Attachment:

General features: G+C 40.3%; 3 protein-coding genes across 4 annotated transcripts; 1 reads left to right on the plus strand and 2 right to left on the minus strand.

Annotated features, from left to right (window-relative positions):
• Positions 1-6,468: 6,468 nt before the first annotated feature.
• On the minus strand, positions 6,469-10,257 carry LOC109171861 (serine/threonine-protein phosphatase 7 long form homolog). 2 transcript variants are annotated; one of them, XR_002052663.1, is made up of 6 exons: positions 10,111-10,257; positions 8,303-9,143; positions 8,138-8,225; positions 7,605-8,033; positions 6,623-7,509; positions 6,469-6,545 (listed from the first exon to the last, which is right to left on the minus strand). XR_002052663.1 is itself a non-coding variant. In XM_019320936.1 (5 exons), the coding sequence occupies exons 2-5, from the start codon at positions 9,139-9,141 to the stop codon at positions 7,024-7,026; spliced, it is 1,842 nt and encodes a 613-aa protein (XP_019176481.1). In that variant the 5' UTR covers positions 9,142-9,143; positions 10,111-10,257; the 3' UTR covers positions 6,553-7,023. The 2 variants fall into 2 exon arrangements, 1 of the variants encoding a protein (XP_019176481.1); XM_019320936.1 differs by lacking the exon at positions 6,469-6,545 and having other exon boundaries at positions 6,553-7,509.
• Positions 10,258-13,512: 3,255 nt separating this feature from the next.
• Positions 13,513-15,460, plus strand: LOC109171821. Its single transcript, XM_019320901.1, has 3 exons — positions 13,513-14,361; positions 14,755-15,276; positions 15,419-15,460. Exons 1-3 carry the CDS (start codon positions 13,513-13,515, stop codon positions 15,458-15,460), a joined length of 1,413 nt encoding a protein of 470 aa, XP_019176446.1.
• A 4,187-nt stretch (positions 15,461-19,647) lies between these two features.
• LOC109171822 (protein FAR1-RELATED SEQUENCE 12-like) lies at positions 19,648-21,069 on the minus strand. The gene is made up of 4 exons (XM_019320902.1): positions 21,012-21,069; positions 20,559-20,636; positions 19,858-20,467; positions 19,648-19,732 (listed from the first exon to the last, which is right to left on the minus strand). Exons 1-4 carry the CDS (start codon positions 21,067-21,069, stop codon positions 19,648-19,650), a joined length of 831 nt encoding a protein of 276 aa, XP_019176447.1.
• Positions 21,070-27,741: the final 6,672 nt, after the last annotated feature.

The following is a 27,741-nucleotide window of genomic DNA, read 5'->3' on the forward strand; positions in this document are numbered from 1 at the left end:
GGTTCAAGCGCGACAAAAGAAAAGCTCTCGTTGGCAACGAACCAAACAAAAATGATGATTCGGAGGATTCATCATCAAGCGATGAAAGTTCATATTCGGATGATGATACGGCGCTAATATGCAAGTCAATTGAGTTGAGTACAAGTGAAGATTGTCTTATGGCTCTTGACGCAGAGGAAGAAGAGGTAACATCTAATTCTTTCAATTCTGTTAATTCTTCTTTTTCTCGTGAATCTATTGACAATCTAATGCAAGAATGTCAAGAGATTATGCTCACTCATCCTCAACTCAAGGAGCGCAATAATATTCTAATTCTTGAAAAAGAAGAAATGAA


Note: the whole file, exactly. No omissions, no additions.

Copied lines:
General features: G+C 40.3%; 3 protein-coding genes across 4 annotated transcripts; 1 reads left to right on the plus strand and 2 right to left on the minus strand.

Annotated features, from left to right (window-relative positions):
• Positions 1-6,468: 6,468 nt before the first annotated feature.
• On the minus strand, positions 6,469-10,257 carry LOC109171861 (serine/threonine-protein phosphatase 7 long form homolog). 2 transcript variants are annotated; one of them, XR_002052663.1, is made up of 6 exons: positions 10,111-10,257; positions 8,303-9,143; positions 8,138-8,225; positions 7,605-8,033; positions 6,623-7,509; positions 6,469-6,545 (listed from the first exon to the last, which is right to left on the minus strand). XR_002052663.1 is itself a non-coding variant. In XM_019320936.1 (5 exons), the coding sequence occupies exons 2-5, from the start codon at positions 9,139-9,141 to the stop codon at positions 7,024-7,026; spliced, it is 1,842 nt and encodes a 613-aa protein (XP_019176481.1). In that variant the 5' UTR covers positions 9,142-9,143; positions 10,111-10,257; the 3' UTR covers positions 6,553-7,023. The 2 variants fall into 2 exon arrangements, 1 of the variants encoding a protein (XP_019176481.1); XM_019320936.1 differs by lacking the exon at positions 6,469-6,545 and having other exon boundaries at positions 6,553-7,509.
• Positions 10,258-13,512: 3,255 nt separating this feature from the next.
• Positions 13,513-15,460, plus strand: LOC109171821. Its single transcript, XM_019320901.1, has 3 exons — positions 13,513-14,361; positions 14,755-15,276; positions 15,419-15,460. Exons 1-3 carry the CDS (start codon positions 13,513-13,515, stop codon positions 15,458-15,460), a joined length of 1,413 nt encoding a protein of 470 aa, XP_019176446.1.
• A 4,187-nt stretch (positions 15,461-19,647) lies between these two features.
• LOC109171822 (protein FAR1-RELATED SEQUENCE 12-like) lies at positions 19,648-21,069 on the minus strand. The gene is made up of 4 exons (XM_019320902.1): positions 21,012-21,069; positions 20,559-20,636; positions 19,858-20,467; positions 19,648-19,732 (listed from the first exon to the last, which is right to left on the minus strand). Exons 1-4 carry the CDS (start codon positions 21,067-21,069, stop codon positions 19,648-19,650), a joined length of 831 nt encoding a protein of 276 aa, XP_019176447.1.
• Positions 21,070-27,741: the final 6,672 nt, after the last annotated feature.

The following is a 27,741-nucleotide window of genomic DNA, read 5'->3' on the forward strand; positions in this document are numbered from 1 at the left end:
GGTTCAAGCGCGACAAAAGAAAAGCTCTCGTTGGCAACGAACCAAACAAAAATGATGATTCGGAGGATTCATCATCAAGCGATGAAAGTTCATATTCGGATGATGATACGGCGCTAATATGCAAGTCAATTGAGTTGAGTACAAGTGAAGATTGTCTTATGGCTCTTGACGCAGAGGAAGAAGAGGTAACATCTAATTCTTTCAATTCTGTTAATTCTTCTTTTTCTCGTGAATCTATTGACAATCTAATGCAAGAATGTCAAGAGATTATGCTCACTCATCCTCAACTCAAGGAGCGCAATAATATTCTAATTCTTGAAAAAGAAGAAATGAA